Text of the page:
The true cost of fake goods

    Counterfeits don't just knockoff watches and handbags. They also threaten your safety

    Published: August 15, 2015 09:25 AM

    Counterfeiters aren't scrappy entrepreneurs. They're criminals whose nefarious deeds—selling everything from phony airbags and brake pads to Beats headphones and Botox—bankroll illicit activities. Besides ripping off American companies for hundreds of billions of dollars in intellectual property, fakes are often made with cheap, substandard, and dangerous components.

    In 2008, Consumer Reports revealed the expansive nature of the problem, the sources of counterfeit goods, and why ridding the marketplace of them is such a challenge. In a recent follow-up, we found that little has changed and that counterfeits continue to cut across all industries.

    "If you can make it, they'll fake it," says Bob Barcheisi, president of the International AntiCounterfeiting Coalition (IACC). The litany of fakes include cheap smart phone batteries and chargers that could overheat or catch fire; substandard appliances, extension cords, and holiday lights with phony "UL" (Underwriters Laboratories) marks, motorcycle helmets that won't provide adequate protection in a crash, knockoff brand-name prescription drugs like Cialis and Tamiflu, and substandard auto parts.

    The FBI says phony cosmetics often contain things such as arsenic, beryllium, and cadmium (all known carcinogens) along with high levels of aluminum and dangerous levels of bacteria. Counterfeit perfumes and colognes have been found to contain urine.

    The distribution of illicit auto parts is growing at an alarming rate, too, according to Bruce Foucart, director of the National Intellectual Property Rights Coordination Center, part of U.S. Customs and Immigration Enforcement. The parts are typically smuggled into the country and sold to independent stores, sometimes knowingly, sometimes not. "At best these parts will not perform as well as authentic ones. At worst, they can fail catastrophically with potentially fatal consequences."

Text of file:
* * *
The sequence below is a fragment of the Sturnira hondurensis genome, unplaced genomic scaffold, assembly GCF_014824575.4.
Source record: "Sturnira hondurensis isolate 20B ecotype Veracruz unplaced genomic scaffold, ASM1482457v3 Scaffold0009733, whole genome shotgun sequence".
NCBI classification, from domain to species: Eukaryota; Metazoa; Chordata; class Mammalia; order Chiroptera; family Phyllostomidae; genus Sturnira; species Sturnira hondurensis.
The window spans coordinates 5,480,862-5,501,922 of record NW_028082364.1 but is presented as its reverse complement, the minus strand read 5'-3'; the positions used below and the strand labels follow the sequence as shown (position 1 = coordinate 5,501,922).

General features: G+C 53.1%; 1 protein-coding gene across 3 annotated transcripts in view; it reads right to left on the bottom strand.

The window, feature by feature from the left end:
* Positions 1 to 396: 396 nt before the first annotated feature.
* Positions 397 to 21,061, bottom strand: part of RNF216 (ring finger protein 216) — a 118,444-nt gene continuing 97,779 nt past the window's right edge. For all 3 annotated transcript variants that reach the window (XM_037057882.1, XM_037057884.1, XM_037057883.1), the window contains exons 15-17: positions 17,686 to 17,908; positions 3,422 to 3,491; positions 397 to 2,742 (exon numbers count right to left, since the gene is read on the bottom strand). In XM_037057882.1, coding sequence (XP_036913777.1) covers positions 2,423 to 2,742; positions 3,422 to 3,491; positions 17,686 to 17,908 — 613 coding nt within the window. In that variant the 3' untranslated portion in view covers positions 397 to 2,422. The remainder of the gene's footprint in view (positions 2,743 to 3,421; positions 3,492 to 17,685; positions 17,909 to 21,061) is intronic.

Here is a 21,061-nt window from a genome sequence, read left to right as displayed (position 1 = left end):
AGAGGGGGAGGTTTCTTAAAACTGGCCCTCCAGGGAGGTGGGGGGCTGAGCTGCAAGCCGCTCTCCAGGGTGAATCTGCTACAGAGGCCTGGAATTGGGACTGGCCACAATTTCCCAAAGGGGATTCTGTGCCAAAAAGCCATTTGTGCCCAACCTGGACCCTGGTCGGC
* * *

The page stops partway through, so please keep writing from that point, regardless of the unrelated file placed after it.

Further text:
How to protect yourself

    You're unlikely to get burned by counterfeits if you stick with established stores, legitimate retailer websites, and authorized sellers. Otherwise, you could be playing with fire. Fakes are widely sold, especially around the holidays, at flea markets, on eBay, via marketplace merchants, at independent deep-discount and no-name stores (like some of those "electronics and luggage storefronts in New York City), purse parties, salons, swap meets, "copycat" websites that mimic those of well-known merchants, and rogue Internet pharmacies. Online pharmacies peddling inexpensive Rx drugs purportedly from Canada have been have revealed as fronts for rogue operations based in Russia, Asia, and the Middle East.

    Have you bought counterfeit products?

    Tell us your story in the comments section below.

    Last year, U.S. Immigration and Customs Enforcement's and Homeland Security Investigations teamed with industry and 24 law-enforcement agencies to shut 29,684 domain names that were illegally selling counterfeit merchandise online to unsuspecting consumers.

    Consumers have the power to bring down the fraudsters. "If shoppers don't buy fakes, then counterfeit goods and the sellers behind them, won't prosper, " says Sandra Bell, deputy assistant commissioner for the Office of International Trade.

    The problem, adds David Hirschmann, president of the U.S. Chamber of Commerce's Global Intellectual Property Center, is that too many consumers are blinded by unrealistically low prices. "We all like a deal, but when it's too good to be true, it's probably no bargain in the end," Hirschmann says. 

    Where counterfeits come from

    Counterfeiting is a global crime. While China has long been the major source of fakes, there are other offenders. On the plus side, China, Vietnam, other exporting countries with a burgeoning economy are doing more to bring fraudsters to justice, experts say, if for no reason other than to improve their image in the international business community. But there's still a long way to go. The list below is based on the retail value of counterfeit goods seized had they been the genuine article.


    Percent of total counterfeits



    Hong Kong



    Less than 1


    Less than 1

    United Arab Emirates

    Less than 1


    Less than 1


    Less than 1


    Less than 1


    Less than 1

    * Source: US Department of Homeland Security/Customs and Border Protection.

    —Tod Marks

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